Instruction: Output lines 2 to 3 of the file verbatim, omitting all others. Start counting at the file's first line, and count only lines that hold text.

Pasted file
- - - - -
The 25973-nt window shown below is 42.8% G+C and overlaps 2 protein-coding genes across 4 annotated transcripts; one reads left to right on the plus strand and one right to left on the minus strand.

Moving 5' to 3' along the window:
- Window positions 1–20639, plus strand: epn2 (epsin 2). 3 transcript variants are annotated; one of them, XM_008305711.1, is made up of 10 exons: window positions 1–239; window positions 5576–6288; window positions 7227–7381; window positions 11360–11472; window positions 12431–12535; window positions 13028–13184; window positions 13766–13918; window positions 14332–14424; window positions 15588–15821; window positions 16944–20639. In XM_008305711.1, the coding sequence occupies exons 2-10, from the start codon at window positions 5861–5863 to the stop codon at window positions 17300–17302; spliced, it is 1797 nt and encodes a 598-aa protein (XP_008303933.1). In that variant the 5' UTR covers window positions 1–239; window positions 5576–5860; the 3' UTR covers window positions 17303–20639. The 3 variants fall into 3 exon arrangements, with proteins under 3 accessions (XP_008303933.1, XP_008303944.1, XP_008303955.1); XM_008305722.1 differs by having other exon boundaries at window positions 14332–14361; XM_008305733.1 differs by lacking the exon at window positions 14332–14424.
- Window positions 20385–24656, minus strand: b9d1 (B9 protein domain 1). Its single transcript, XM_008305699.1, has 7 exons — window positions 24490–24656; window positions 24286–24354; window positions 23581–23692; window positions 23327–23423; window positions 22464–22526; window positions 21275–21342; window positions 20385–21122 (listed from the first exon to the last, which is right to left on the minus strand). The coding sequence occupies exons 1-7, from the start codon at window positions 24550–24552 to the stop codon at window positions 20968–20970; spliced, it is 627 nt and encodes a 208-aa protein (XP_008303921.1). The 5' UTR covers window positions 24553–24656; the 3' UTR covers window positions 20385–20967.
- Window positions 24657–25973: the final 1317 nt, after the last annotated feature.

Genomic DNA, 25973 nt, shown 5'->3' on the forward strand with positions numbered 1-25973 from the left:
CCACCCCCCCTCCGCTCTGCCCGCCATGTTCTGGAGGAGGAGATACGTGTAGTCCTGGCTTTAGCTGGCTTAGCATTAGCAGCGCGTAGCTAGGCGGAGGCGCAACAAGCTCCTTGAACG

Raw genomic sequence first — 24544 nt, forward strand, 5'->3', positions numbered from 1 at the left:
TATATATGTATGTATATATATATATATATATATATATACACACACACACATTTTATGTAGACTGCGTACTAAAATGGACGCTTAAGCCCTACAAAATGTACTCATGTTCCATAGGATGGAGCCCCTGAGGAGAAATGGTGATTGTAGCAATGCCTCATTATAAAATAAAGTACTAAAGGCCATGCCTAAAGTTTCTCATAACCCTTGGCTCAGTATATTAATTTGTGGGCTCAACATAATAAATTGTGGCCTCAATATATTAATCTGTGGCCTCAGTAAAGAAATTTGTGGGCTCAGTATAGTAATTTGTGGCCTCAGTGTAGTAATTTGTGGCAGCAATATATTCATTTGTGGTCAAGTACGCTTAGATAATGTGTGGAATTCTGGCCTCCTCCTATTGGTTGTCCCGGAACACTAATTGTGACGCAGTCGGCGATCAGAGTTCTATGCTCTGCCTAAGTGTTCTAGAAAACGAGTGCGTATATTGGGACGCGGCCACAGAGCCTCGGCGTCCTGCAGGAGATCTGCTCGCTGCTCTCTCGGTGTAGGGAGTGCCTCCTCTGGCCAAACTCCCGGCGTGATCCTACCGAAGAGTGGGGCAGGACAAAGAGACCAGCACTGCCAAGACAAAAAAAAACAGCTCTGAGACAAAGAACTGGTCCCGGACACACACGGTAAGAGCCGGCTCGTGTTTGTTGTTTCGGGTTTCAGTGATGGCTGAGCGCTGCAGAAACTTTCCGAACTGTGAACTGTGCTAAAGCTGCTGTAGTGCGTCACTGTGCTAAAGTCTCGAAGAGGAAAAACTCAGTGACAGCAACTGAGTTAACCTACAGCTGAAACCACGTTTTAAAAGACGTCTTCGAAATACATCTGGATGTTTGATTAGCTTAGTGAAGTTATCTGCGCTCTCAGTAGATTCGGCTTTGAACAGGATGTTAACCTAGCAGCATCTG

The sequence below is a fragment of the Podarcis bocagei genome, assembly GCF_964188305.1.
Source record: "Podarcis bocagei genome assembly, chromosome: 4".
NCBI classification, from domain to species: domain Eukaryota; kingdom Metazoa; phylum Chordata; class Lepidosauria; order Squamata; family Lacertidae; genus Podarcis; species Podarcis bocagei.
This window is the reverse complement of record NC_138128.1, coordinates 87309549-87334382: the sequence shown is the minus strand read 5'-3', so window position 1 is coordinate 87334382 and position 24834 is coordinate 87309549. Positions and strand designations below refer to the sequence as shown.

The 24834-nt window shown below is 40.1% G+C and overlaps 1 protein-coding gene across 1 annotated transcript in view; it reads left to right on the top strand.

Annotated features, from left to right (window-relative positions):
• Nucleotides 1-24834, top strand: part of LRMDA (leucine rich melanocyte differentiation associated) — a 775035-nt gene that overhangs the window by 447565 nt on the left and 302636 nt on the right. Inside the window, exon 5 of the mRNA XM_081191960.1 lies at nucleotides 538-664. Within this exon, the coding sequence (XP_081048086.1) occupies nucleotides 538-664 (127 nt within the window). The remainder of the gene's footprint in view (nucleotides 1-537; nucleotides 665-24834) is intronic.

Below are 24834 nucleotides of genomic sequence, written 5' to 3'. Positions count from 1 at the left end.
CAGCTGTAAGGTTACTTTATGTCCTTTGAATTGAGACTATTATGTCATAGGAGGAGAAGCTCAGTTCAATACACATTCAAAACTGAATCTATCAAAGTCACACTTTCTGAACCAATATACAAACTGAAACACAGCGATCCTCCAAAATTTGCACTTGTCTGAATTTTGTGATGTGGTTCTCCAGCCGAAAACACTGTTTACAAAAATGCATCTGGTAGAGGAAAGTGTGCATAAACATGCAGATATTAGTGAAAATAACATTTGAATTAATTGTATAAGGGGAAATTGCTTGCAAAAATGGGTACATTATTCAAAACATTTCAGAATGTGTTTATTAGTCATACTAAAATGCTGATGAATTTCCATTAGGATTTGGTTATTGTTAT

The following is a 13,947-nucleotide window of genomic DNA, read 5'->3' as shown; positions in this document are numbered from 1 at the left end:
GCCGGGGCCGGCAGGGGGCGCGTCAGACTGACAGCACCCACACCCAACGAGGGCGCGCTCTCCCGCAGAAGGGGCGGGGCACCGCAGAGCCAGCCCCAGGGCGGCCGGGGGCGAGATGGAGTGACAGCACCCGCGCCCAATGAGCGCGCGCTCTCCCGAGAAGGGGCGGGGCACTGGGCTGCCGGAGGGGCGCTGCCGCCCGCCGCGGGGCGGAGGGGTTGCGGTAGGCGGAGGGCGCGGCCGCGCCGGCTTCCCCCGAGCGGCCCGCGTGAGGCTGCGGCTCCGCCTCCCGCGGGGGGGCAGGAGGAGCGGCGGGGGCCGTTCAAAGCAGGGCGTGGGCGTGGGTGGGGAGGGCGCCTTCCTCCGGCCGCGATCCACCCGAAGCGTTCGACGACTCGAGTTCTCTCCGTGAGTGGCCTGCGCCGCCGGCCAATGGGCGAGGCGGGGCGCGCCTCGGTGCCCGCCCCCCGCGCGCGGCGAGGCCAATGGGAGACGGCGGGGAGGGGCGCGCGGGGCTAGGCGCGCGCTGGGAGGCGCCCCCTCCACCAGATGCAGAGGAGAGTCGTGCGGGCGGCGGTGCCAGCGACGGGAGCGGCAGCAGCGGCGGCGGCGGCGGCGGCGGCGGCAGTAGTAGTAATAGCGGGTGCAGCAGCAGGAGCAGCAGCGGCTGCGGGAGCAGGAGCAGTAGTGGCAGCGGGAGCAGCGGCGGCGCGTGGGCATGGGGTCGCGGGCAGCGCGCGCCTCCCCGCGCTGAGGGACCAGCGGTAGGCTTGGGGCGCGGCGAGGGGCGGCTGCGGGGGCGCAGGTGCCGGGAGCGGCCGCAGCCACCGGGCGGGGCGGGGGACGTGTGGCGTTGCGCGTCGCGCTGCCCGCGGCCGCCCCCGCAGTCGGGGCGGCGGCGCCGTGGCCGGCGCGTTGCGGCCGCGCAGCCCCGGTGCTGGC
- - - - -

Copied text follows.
Moving 5' to 3' along the window:
- Window positions 1–20639, plus strand: epn2 (epsin 2). 3 transcript variants are annotated; one of them, XM_008305711.1, is made up of 10 exons: window positions 1–239; window positions 5576–6288; window positions 7227–7381; window positions 11360–11472; window positions 12431–12535; window positions 13028–13184; window positions 13766–13918; window positions 14332–14424; window positions 15588–15821; window positions 16944–20639. In XM_008305711.1, the coding sequence occupies exons 2-10, from the start codon at window positions 5861–5863 to the stop codon at window positions 17300–17302; spliced, it is 1797 nt and encodes a 598-aa protein (XP_008303933.1). In that variant the 5' UTR covers window positions 1–239; window positions 5576–5860; the 3' UTR covers window positions 17303–20639. The 3 variants fall into 3 exon arrangements, with proteins under 3 accessions (XP_008303933.1, XP_008303944.1, XP_008303955.1); XM_008305722.1 differs by having other exon boundaries at window positions 14332–14361; XM_008305733.1 differs by lacking the exon at window positions 14332–14424.